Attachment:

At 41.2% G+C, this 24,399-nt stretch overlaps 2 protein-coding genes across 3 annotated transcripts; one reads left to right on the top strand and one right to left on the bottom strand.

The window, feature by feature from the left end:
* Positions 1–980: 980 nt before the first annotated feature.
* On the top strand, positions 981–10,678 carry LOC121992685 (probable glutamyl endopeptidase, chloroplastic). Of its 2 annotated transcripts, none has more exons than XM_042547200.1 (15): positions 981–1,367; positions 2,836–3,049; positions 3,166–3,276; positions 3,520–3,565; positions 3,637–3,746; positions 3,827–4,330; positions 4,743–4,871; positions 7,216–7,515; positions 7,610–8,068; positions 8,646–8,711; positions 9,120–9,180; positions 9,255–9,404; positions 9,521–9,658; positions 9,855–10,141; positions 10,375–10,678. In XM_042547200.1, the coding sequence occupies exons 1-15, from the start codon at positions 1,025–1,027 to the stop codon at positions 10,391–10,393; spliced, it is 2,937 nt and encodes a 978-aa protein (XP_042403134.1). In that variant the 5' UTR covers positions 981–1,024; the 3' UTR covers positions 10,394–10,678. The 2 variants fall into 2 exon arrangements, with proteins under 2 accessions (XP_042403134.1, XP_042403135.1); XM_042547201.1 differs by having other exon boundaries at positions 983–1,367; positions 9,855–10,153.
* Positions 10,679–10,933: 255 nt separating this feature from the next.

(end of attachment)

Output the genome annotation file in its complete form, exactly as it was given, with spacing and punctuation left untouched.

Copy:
At 41.2% G+C, this 24,399-nt stretch overlaps 2 protein-coding genes across 3 annotated transcripts; one reads left to right on the top strand and one right to left on the bottom strand.

The window, feature by feature from the left end:
* Positions 1–980: 980 nt before the first annotated feature.
* On the top strand, positions 981–10,678 carry LOC121992685 (probable glutamyl endopeptidase, chloroplastic). Of its 2 annotated transcripts, none has more exons than XM_042547200.1 (15): positions 981–1,367; positions 2,836–3,049; positions 3,166–3,276; positions 3,520–3,565; positions 3,637–3,746; positions 3,827–4,330; positions 4,743–4,871; positions 7,216–7,515; positions 7,610–8,068; positions 8,646–8,711; positions 9,120–9,180; positions 9,255–9,404; positions 9,521–9,658; positions 9,855–10,141; positions 10,375–10,678. In XM_042547200.1, the coding sequence occupies exons 1-15, from the start codon at positions 1,025–1,027 to the stop codon at positions 10,391–10,393; spliced, it is 2,937 nt and encodes a 978-aa protein (XP_042403134.1). In that variant the 5' UTR covers positions 981–1,024; the 3' UTR covers positions 10,394–10,678. The 2 variants fall into 2 exon arrangements, with proteins under 2 accessions (XP_042403134.1, XP_042403135.1); XM_042547201.1 differs by having other exon boundaries at positions 983–1,367; positions 9,855–10,153.
* Positions 10,679–10,933: 255 nt separating this feature from the next.